The law makes a distinction between conduct that is in any case attributable to work purposes, namely absentmindedness or recklessness, and the exceptionally serious conduct that can only cause an accident if it is carried out.
The employee, even if guilty of malpractice, negligence, or recklessness, may be entitled to receive statutory benefits.
They lose them if their conduct had purposes inconsistent with the activity performed, such that they were made inevitable.
To better understand the difference in judgement, the Court of Cassation, with its rulings, comes to aid.
An example of imprudent conduct, which nevertheless gives rise to a right to compensation, is the one highlighted by ruling No. 8164 of the Criminal Court of Cassation, Section 4, of 2nd March 2020.
The verdict highlighted the employer’s liability in the case of the accident of a worker in a panel polishing/squaring plant.
The man had suffered a ‘fracture (of) the distal and middle phalanx third finger of the right hand with multiple contused lacerated wounds’, with a prognosis of 51 days.
According to the verdict, ‘even if the procedure involved stopping the machinery, any careless conduct on the part of the worker was foreseeable’.
In fact “the overall conduct of L.F. was not atypical with respect to the occupational risk that the guarantor (the appellant) was called upon to govern … in the conduct of L.F. the requisites of the exceptionality and non-foreseeability cannot, in fact, be found since it was a manoeuvre carried out in the context of the work to which he was assigned and aimed (albeit imprudently) at circumventing obstacles to the continuation of the work cycle’.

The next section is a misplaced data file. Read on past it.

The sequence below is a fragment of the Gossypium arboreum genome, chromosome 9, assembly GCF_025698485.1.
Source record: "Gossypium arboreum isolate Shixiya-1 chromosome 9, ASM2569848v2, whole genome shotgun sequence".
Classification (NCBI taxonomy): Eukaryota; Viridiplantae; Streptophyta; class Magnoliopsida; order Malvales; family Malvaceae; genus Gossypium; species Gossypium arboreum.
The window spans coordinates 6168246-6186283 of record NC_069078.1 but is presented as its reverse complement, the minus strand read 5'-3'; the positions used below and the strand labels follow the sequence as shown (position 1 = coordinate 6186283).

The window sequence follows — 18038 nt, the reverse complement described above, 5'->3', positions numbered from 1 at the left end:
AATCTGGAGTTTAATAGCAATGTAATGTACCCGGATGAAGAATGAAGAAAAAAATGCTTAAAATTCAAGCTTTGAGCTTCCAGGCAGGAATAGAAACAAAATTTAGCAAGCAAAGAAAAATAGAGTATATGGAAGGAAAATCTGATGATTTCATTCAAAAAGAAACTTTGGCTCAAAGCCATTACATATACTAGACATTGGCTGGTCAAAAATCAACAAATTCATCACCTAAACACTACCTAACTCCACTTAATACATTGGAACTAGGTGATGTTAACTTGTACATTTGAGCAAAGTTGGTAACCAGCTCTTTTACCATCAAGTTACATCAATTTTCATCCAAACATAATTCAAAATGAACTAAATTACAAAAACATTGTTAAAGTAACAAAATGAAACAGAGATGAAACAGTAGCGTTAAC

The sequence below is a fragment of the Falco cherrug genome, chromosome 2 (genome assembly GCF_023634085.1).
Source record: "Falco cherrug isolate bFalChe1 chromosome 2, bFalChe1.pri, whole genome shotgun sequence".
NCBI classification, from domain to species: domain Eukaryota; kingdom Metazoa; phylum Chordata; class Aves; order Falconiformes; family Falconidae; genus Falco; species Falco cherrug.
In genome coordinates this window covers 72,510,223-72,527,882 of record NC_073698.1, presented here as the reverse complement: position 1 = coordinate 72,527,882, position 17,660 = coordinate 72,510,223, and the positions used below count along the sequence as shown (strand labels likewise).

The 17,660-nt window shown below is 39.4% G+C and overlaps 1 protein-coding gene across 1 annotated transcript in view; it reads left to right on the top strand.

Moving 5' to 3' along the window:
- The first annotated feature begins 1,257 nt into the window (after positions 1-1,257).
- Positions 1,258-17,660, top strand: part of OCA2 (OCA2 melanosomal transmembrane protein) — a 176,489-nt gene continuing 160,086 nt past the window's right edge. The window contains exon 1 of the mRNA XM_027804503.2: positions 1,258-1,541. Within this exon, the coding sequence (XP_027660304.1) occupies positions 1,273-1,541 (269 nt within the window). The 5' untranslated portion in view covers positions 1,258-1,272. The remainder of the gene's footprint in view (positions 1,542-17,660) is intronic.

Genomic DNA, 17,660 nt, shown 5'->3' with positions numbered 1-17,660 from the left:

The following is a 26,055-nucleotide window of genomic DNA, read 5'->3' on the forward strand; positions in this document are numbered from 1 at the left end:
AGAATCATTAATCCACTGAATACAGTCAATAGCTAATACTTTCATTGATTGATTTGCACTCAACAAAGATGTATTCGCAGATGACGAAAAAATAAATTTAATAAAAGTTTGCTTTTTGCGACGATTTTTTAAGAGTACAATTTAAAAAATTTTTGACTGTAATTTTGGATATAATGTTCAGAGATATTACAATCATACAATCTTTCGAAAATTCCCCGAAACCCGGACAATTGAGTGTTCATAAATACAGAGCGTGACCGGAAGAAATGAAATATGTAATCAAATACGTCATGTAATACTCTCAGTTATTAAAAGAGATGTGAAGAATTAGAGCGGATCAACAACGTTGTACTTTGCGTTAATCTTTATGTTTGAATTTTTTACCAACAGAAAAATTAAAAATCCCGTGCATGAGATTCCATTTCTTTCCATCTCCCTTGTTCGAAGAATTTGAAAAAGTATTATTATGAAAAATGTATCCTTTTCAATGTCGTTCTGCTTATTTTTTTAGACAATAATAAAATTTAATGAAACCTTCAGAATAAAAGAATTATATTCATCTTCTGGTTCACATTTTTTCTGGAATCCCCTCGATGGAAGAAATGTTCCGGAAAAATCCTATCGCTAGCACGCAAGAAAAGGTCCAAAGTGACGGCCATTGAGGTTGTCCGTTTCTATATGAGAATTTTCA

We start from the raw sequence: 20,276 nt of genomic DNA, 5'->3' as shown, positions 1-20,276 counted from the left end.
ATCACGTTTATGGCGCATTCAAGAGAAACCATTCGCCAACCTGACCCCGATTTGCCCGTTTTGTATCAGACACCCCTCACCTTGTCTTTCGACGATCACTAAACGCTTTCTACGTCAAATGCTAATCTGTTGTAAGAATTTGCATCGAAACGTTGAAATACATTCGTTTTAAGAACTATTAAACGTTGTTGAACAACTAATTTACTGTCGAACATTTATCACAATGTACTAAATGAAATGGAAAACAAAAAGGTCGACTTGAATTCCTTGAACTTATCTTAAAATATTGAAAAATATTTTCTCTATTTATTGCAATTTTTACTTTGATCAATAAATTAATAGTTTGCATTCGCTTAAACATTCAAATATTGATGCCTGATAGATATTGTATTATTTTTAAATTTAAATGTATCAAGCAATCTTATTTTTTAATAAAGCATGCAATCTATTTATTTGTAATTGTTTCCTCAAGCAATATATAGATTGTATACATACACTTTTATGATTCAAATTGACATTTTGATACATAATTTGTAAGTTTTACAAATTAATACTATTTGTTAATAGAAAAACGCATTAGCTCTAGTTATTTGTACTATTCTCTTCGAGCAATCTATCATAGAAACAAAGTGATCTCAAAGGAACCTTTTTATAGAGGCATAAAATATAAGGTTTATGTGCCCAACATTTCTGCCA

The investigation had established that the injured worker had not been adequately trained to manoeuvre the machinery properly, and that “the leakage of the belts was a frequent occurrence known to the employer.
Therefore, even if the modes of intervention, in the event of an accident, provided for the prior shut-down of the machinery, any negligent or careless conduct of the employee in the performance of his duties was an event normally foreseeable by the employer”.
An exemplary case illustrating the opposite situation, was that of the worker who died following an accident with a rewinding machine.
The Court of Civil Cassation, Sec. Lav., in its ruling of 28th October 2021, No. 30599 rejected the family’s claim for damages due to the worker’s ‘abnormal’ behaviour.
According to the verdict, “in order to gain access to the roller area, where the worker was found wedged between the rollers and already dead, he had crawled 39 cm above the ground under a gate, which prevented access to the rollers and the opening of which blocked the machine’, demonstrating the ‘abnormality of the operation carried out by the victim’, since ‘any fatigue of the worker could certainly not justify the abnormal behaviour of having crawled with unnatural contortion under the protection to gain access to the roller area”.
Work injury compensation INAIL
The compensation payable to the worker is borne by the employer and INAIL and is divided as follows:
- the day on which the accident takes place as a workday will be paid at 100%,
- the next three days, known as the ” gap period “, will be paid by the employer,
- from the fourth day onwards, and for the entire period of the worker’s absence, INAIL will provide the benefit,
- from the 4th to the 90th day, INAIL will pay 60% of the daily wage calculated based on the average daily wage,
- after 91 days and until the return after the accident, the indemnity will be 75% of the average daily wage. This means that the indemnity has no time limit.
The company also contributes, according to what is stipulated in the collective agreement signed by the worker.